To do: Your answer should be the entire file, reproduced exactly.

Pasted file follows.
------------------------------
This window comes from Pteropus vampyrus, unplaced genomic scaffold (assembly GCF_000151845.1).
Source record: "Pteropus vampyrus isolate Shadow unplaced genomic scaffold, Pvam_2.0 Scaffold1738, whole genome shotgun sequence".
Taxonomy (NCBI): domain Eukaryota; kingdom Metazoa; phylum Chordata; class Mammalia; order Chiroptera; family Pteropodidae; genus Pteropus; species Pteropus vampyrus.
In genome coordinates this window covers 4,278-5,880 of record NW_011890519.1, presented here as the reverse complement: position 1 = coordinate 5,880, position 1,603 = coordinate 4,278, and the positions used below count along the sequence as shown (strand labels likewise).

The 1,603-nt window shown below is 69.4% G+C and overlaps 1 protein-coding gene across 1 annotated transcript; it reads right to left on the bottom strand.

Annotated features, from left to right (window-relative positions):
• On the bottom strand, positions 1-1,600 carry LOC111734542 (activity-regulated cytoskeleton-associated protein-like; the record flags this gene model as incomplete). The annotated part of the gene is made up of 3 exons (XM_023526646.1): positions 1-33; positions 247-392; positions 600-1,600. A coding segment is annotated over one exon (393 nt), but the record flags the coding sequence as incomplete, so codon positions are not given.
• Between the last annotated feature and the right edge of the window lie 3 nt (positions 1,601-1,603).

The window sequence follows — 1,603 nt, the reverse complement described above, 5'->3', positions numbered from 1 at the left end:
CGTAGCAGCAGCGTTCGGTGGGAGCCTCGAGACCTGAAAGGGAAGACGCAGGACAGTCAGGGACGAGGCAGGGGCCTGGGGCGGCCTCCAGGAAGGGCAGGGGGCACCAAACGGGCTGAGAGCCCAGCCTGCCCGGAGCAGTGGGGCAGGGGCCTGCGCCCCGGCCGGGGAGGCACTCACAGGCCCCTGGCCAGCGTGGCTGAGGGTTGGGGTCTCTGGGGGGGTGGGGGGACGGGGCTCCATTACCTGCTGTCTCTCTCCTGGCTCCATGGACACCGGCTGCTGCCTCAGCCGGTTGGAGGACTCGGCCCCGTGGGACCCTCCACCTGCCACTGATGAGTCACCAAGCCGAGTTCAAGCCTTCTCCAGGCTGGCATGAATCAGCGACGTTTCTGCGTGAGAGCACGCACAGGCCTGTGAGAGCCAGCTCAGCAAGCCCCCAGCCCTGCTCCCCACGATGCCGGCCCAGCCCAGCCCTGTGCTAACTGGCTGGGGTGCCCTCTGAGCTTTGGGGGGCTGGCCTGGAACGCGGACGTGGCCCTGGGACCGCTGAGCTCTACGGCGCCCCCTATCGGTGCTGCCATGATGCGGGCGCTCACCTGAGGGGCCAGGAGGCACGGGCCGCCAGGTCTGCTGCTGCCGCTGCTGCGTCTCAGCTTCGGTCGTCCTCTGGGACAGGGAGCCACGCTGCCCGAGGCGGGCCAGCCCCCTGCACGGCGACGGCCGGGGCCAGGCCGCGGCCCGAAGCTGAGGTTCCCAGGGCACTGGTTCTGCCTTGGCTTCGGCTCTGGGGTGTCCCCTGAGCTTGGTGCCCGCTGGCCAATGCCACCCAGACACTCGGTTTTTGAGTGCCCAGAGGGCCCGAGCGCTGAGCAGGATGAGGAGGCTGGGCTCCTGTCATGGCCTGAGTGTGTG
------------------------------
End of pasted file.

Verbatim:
This window comes from Pteropus vampyrus, unplaced genomic scaffold (assembly GCF_000151845.1).
Source record: "Pteropus vampyrus isolate Shadow unplaced genomic scaffold, Pvam_2.0 Scaffold1738, whole genome shotgun sequence".
Taxonomy (NCBI): domain Eukaryota; kingdom Metazoa; phylum Chordata; class Mammalia; order Chiroptera; family Pteropodidae; genus Pteropus; species Pteropus vampyrus.
In genome coordinates this window covers 4,278-5,880 of record NW_011890519.1, presented here as the reverse complement: position 1 = coordinate 5,880, position 1,603 = coordinate 4,278, and the positions used below count along the sequence as shown (strand labels likewise).

The 1,603-nt window shown below is 69.4% G+C and overlaps 1 protein-coding gene across 1 annotated transcript; it reads right to left on the bottom strand.

Annotated features, from left to right (window-relative positions):
• On the bottom strand, positions 1-1,600 carry LOC111734542 (activity-regulated cytoskeleton-associated protein-like; the record flags this gene model as incomplete). The annotated part of the gene is made up of 3 exons (XM_023526646.1): positions 1-33; positions 247-392; positions 600-1,600. A coding segment is annotated over one exon (393 nt), but the record flags the coding sequence as incomplete, so codon positions are not given.
• Between the last annotated feature and the right edge of the window lie 3 nt (positions 1,601-1,603).

The window sequence follows — 1,603 nt, the reverse complement described above, 5'->3', positions numbered from 1 at the left end:
CGTAGCAGCAGCGTTCGGTGGGAGCCTCGAGACCTGAAAGGGAAGACGCAGGACAGTCAGGGACGAGGCAGGGGCCTGGGGCGGCCTCCAGGAAGGGCAGGGGGCACCAAACGGGCTGAGAGCCCAGCCTGCCCGGAGCAGTGGGGCAGGGGCCTGCGCCCCGGCCGGGGAGGCACTCACAGGCCCCTGGCCAGCGTGGCTGAGGGTTGGGGTCTCTGGGGGGGTGGGGGGACGGGGCTCCATTACCTGCTGTCTCTCTCCTGGCTCCATGGACACCGGCTGCTGCCTCAGCCGGTTGGAGGACTCGGCCCCGTGGGACCCTCCACCTGCCACTGATGAGTCACCAAGCCGAGTTCAAGCCTTCTCCAGGCTGGCATGAATCAGCGACGTTTCTGCGTGAGAGCACGCACAGGCCTGTGAGAGCCAGCTCAGCAAGCCCCCAGCCCTGCTCCCCACGATGCCGGCCCAGCCCAGCCCTGTGCTAACTGGCTGGGGTGCCCTCTGAGCTTTGGGGGGCTGGCCTGGAACGCGGACGTGGCCCTGGGACCGCTGAGCTCTACGGCGCCCCCTATCGGTGCTGCCATGATGCGGGCGCTCACCTGAGGGGCCAGGAGGCACGGGCCGCCAGGTCTGCTGCTGCCGCTGCTGCGTCTCAGCTTCGGTCGTCCTCTGGGACAGGGAGCCACGCTGCCCGAGGCGGGCCAGCCCCCTGCACGGCGACGGCCGGGGCCAGGCCGCGGCCCGAAGCTGAGGTTCCCAGGGCACTGGTTCTGCCTTGGCTTCGGCTCTGGGGTGTCCCCTGAGCTTGGTGCCCGCTGGCCAATGCCACCCAGACACTCGGTTTTTGAGTGCCCAGAGGGCCCGAGCGCTGAGCAGGATGAGGAGGCTGGGCTCCTGTCATGGCCTGAGTGTGTG